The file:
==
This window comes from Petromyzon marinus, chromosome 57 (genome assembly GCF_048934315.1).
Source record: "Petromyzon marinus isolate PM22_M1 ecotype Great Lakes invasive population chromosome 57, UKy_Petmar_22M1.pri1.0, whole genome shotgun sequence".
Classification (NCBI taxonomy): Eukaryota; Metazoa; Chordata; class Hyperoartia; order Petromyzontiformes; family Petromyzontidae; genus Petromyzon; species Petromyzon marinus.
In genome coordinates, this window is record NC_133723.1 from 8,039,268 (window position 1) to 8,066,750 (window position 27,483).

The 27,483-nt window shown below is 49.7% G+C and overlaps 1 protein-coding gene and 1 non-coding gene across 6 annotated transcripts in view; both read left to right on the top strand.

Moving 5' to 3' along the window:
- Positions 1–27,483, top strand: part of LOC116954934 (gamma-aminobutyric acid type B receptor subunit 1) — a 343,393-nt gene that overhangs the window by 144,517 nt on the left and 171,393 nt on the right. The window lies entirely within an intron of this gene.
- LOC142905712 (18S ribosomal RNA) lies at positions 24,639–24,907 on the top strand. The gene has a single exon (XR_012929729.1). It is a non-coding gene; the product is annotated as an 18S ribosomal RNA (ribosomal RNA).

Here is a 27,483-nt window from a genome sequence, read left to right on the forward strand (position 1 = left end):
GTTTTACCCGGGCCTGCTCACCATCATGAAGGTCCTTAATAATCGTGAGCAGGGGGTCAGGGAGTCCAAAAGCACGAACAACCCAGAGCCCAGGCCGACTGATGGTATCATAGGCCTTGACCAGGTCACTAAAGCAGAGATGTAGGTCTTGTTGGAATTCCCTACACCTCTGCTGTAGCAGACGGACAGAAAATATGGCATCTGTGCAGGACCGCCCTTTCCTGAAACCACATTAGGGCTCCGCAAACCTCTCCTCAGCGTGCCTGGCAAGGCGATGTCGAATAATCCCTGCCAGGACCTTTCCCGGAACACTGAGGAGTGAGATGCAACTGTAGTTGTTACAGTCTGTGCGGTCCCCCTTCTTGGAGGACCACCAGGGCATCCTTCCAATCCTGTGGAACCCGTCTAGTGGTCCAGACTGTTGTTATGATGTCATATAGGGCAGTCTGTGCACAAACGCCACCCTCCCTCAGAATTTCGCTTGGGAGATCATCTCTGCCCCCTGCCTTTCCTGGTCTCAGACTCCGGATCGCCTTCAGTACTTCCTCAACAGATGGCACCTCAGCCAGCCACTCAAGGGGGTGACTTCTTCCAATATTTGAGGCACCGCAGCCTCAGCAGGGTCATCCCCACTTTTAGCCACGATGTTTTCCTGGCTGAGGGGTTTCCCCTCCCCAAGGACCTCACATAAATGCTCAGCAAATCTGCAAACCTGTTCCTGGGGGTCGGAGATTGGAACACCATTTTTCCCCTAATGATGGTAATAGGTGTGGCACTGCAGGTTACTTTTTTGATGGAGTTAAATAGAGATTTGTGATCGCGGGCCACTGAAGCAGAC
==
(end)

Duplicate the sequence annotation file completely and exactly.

This window comes from Petromyzon marinus, chromosome 57 (genome assembly GCF_048934315.1).
Source record: "Petromyzon marinus isolate PM22_M1 ecotype Great Lakes invasive population chromosome 57, UKy_Petmar_22M1.pri1.0, whole genome shotgun sequence".
Classification (NCBI taxonomy): Eukaryota; Metazoa; Chordata; class Hyperoartia; order Petromyzontiformes; family Petromyzontidae; genus Petromyzon; species Petromyzon marinus.
In genome coordinates, this window is record NC_133723.1 from 8,039,268 (window position 1) to 8,066,750 (window position 27,483).

The 27,483-nt window shown below is 49.7% G+C and overlaps 1 protein-coding gene and 1 non-coding gene across 6 annotated transcripts in view; both read left to right on the top strand.

Moving 5' to 3' along the window:
- Positions 1–27,483, top strand: part of LOC116954934 (gamma-aminobutyric acid type B receptor subunit 1) — a 343,393-nt gene that overhangs the window by 144,517 nt on the left and 171,393 nt on the right. The window lies entirely within an intron of this gene.
- LOC142905712 (18S ribosomal RNA) lies at positions 24,639–24,907 on the top strand. The gene has a single exon (XR_012929729.1). It is a non-coding gene; the product is annotated as an 18S ribosomal RNA (ribosomal RNA).

Here is a 27,483-nt window from a genome sequence, read left to right on the forward strand (position 1 = left end):
GTTTTACCCGGGCCTGCTCACCATCATGAAGGTCCTTAATAATCGTGAGCAGGGGGTCAGGGAGTCCAAAAGCACGAACAACCCAGAGCCCAGGCCGACTGATGGTATCATAGGCCTTGACCAGGTCACTAAAGCAGAGATGTAGGTCTTGTTGGAATTCCCTACACCTCTGCTGTAGCAGACGGACAGAAAATATGGCATCTGTGCAGGACCGCCCTTTCCTGAAACCACATTAGGGCTCCGCAAACCTCTCCTCAGCGTGCCTGGCAAGGCGATGTCGAATAATCCCTGCCAGGACCTTTCCCGGAACACTGAGGAGTGAGATGCAACTGTAGTTGTTACAGTCTGTGCGGTCCCCCTTCTTGGAGGACCACCAGGGCATCCTTCCAATCCTGTGGAACCCGTCTAGTGGTCCAGACTGTTGTTATGATGTCATATAGGGCAGTCTGTGCACAAACGCCACCCTCCCTCAGAATTTCGCTTGGGAGATCATCTCTGCCCCCTGCCTTTCCTGGTCTCAGACTCCGGATCGCCTTCAGTACTTCCTCAACAGATGGCACCTCAGCCAGCCACTCAAGGGGGTGACTTCTTCCAATATTTGAGGCACCGCAGCCTCAGCAGGGTCATCCCCACTTTTAGCCACGATGTTTTCCTGGCTGAGGGGTTTCCCCTCCCCAAGGACCTCACATAAATGCTCAGCAAATCTGCAAACCTGTTCCTGGGGGTCGGAGATTGGAACACCATTTTTCCCCTAATGATGGTAATAGGTGTGGCACTGCAGGTTACTTTTTTGATGGAGTTAAATAGAGATTTGTGATCGCGGGCCACTGAAGCAGAC